As Bill Gates spearheads the drive to solve the world’s vaccination problems, Nova Laboratories has been called on to provide innovative solutions to those making it happen. In particular, the laboratory has been using aseptic processing to help a leading drug delivery company to fill an innovative needle-less injection device.
Inside Nova Laboratories, which specialises in problem-solving solutions
The client presented the perfect storm of challenges. The device needed to be aseptically filled with a very small amount of metallic powder. The weight of the material was 4µg per mg, and the fill volume was 1mg. As a consequence, the temperature, humidity, static, vibration and air pressure all needed to be controlled while carrying out the aseptic process.
Nova specialises in problem-solving and has a flexible, collaborative approach, to ensure that clients’ products are produced to a consistent high quality in compliance with cGMP and industry best practice. The company has been operating isolators for a long time and has come across all these challenges individually, but never together. The team of dedicated engineers had to be innovative, as the project required both serious planning and attention to detail.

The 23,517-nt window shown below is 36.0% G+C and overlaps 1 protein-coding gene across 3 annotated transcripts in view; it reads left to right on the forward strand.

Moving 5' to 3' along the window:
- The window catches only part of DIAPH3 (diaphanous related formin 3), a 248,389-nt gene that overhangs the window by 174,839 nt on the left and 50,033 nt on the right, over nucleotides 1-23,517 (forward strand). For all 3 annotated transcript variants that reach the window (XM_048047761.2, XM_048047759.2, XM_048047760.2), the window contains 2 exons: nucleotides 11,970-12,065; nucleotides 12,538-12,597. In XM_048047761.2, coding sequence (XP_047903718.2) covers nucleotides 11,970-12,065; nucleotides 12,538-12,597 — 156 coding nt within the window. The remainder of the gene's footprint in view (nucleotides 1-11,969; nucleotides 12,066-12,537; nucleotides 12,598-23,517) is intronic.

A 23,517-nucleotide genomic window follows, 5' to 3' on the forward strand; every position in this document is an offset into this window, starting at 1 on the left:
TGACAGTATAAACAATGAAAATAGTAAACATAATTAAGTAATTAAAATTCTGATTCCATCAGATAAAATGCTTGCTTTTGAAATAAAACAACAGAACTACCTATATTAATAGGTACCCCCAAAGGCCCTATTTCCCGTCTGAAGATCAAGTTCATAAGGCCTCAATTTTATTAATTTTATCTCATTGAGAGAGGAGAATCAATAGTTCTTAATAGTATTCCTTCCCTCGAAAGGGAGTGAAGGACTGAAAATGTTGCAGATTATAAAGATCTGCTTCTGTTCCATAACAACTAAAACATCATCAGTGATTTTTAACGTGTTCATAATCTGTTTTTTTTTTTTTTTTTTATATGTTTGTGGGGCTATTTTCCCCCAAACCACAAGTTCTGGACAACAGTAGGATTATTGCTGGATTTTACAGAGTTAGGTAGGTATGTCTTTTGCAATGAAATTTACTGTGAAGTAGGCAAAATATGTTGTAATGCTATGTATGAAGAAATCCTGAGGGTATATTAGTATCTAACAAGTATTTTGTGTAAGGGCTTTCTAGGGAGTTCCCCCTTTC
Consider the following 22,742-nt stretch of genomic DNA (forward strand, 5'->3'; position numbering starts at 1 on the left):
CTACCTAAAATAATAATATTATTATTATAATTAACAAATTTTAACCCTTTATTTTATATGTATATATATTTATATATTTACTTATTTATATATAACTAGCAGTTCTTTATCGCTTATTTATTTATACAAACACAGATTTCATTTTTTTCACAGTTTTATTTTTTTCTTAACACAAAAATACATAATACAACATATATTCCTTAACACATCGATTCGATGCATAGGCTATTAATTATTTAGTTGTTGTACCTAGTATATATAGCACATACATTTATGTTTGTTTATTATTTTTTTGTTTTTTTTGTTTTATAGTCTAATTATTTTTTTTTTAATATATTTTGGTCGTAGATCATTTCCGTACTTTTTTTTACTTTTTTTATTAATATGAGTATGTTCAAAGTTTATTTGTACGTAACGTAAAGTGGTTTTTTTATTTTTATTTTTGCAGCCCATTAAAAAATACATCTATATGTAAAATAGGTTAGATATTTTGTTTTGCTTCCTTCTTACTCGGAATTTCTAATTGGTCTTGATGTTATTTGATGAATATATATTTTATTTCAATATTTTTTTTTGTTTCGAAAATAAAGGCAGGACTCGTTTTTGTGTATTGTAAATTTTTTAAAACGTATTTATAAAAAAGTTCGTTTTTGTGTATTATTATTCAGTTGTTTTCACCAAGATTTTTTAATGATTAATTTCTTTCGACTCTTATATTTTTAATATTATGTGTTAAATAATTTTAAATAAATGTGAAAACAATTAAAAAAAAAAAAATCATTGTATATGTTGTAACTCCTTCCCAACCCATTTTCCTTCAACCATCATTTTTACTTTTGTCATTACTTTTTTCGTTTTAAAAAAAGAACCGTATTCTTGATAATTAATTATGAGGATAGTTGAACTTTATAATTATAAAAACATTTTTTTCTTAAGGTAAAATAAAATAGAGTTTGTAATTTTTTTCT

The temperature within the isolator had to be maintained within a predefined range. The company also installed a dehumidifying system inside the isolator. To manage the static in an isolator constructed of metal and plastic components and housing moving parts, antistatic bars and other supporting components were fitted.
Vibration can be a major problem but the isolator was secured directly to the concrete floor using bolts. To control air pressure, ‘shrouds’ were designed that could be fitted around the scales, like a tent, to protect it.
The finished system worked perfectly – and as a result received repeat orders from the company.